Memorial Service for Pioneer Thomas Hartt was Dec. 15,
1968. There is also a memorial in the main part of the Junction.
It consists of two gristmill stone wheels used for grinding the wheat and
a bronze plaque. (will have a pix of this as well for the book)
MEMORALIZE EARLY SETTLER AT FREDERICTON JUNCTION
A stained glass picture window presented on behalf of the
descendants of Thomas Hartt, was dedicated by the congregation of the
United Baptist Church of Fredericton Junction N.B. with Rev. Julian Green
conducting the service on December 15, 1968.
The family of Thomas Hartt who were United Empire Loyalists, came to
Gagetown, N.B. in the late 18th century.
Thomas Hartt was born at Gagetown in 1771 and came to what is now
Fredericton Junction in 1804. He married Phebe Anne Phillips and
they had eleven children - -eight girls and three boys. He
purchased grants of land from Ambrose Sherman who had received them the
Nova Scotia Government on Oct. 14, 1784. The terms of the grants
reflect the times. The privilege of hunting hawking, fishing and fowling
went with the land, also all minerals except gold, silver, lead, copper
and coal, and all trees except white pine.
The yearly rent to the Crown was 2 shillings for each hundred acres of the
400 and 500 acre grants. A designated amount of land had to be
cultivated within three years, or so much swamp or marshland reclaimed
instead. A selected number of men had to be employed, and a dwelling
not smaller than 16 x 20 must be erected, and further an oath of
allegiance to the Crown was required.
Thomas Hartt built a dam across the North Branch of the Oromocto River
just below where the Highway Bridge now stands at Fredericton Junction.
erected a saw mill at one end and a grist mill at the other.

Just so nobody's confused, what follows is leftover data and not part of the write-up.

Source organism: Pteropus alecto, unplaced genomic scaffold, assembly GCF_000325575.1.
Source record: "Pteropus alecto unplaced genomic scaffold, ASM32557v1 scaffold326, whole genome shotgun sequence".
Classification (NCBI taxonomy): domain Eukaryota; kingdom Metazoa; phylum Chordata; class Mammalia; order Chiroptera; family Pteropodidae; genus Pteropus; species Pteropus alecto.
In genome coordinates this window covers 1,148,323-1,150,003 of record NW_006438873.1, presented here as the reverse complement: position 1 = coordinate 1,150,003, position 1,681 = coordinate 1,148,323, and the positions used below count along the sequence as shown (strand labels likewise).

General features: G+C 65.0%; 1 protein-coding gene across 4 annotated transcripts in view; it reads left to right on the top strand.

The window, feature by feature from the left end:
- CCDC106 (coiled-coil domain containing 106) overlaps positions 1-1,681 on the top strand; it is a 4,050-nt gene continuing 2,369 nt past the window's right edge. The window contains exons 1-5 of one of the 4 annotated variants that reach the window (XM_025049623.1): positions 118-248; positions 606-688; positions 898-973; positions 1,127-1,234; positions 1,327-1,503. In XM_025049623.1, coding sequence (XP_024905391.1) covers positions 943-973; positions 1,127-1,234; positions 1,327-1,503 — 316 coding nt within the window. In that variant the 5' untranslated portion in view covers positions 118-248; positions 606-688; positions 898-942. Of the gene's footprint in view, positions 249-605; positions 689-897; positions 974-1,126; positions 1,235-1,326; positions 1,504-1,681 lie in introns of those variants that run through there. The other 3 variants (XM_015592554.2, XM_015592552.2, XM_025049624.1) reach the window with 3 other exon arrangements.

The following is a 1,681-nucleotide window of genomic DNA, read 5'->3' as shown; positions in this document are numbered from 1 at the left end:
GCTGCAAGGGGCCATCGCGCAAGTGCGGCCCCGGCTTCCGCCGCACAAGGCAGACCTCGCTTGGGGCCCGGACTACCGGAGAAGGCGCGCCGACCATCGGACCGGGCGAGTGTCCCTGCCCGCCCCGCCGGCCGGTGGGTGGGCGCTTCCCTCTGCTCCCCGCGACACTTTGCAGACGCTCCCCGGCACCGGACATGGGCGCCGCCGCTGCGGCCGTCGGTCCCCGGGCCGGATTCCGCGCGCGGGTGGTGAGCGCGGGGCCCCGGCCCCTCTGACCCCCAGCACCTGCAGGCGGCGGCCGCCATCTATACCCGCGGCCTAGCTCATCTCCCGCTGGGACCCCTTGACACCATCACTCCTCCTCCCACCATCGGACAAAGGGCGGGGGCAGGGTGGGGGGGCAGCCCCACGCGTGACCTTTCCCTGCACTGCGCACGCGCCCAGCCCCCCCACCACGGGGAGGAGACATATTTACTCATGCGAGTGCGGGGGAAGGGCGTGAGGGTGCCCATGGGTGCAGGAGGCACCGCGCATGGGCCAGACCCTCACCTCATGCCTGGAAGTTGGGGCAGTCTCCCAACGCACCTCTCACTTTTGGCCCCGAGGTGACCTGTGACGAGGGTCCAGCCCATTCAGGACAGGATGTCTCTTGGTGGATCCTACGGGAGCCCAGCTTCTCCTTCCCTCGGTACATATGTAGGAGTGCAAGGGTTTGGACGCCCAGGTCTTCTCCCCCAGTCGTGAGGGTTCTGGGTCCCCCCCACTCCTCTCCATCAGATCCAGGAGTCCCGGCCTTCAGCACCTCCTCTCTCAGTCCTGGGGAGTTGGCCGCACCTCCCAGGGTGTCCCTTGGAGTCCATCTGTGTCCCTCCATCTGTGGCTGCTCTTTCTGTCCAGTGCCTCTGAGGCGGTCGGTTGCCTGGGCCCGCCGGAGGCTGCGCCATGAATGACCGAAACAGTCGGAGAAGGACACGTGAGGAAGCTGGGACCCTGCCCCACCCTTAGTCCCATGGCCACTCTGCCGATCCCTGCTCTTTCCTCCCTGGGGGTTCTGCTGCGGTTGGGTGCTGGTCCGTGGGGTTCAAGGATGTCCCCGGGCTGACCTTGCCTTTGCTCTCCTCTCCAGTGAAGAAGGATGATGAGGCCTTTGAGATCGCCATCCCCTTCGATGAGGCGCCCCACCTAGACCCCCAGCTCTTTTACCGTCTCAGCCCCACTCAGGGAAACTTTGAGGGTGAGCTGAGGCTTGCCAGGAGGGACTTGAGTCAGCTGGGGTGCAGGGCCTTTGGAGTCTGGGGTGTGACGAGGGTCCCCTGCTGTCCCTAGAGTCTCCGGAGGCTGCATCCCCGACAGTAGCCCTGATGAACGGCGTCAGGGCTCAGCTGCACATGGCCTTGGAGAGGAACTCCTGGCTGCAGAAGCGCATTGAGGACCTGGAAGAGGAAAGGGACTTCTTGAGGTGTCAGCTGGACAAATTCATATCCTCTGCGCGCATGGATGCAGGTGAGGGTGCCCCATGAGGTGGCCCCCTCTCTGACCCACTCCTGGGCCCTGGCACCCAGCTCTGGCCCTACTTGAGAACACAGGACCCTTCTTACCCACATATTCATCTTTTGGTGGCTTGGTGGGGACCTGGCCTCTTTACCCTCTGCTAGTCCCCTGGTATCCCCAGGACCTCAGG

This resulted in a settlement called Hartt's Mills in honor of Thomas
Hartt. Hartt first lived in a log cabin, but later, in the year
1813, erected a house of sawn lumber, which escaped the Miramichi fire of
1825 and still stands.
BAPTIST CHURCH IN FREDERICTON JUNCTION, NEW BRUNSWICK
The Baptist Church that Thomas Hartt and his family attended was built
in1839, and situated half way between Hartt's Mills and Tracy Mills, on a
now known as the Back Road. The church served both communities.
The first school was built just west of the Highway Bridge and several of
Thomas Hartt's daughters taught school there and also at Kelly House.
When Thomas Hartt first settled at the future Fredericton Junction, there
were no roads leading to other parts of the province, and everyone
by water. Supplies brought in by boat were landed at what was later
known as Pride's Landing, named after Samuel Pride, Clerk at the mill, who
built his house there.
In those early days schooners were built at the old shipyard not far up
river from Pride's Landing,
Following construction of roads, Hartt's house was used for a
stagecoach stopover when traveling from St. Andrews, Saint Anne's Point
and Parr Town.
There are today hundreds of descendants of Thomas Hartt living from east
to west in Canada and the United States.
Thomas died in 1853 and is buried in the Gladstone Cemetery at Fredericton
The unveiling of the window in his memory was preformed by Mrs. Edward
Pride, one of the descendants and a long-standing member of the Church.
She was received into fellowship in 1906.
The largely attended service had many representatives of the Hartt
descendants, together with friends of the local community.
Refreshments were served to guests at the conclusion of the service.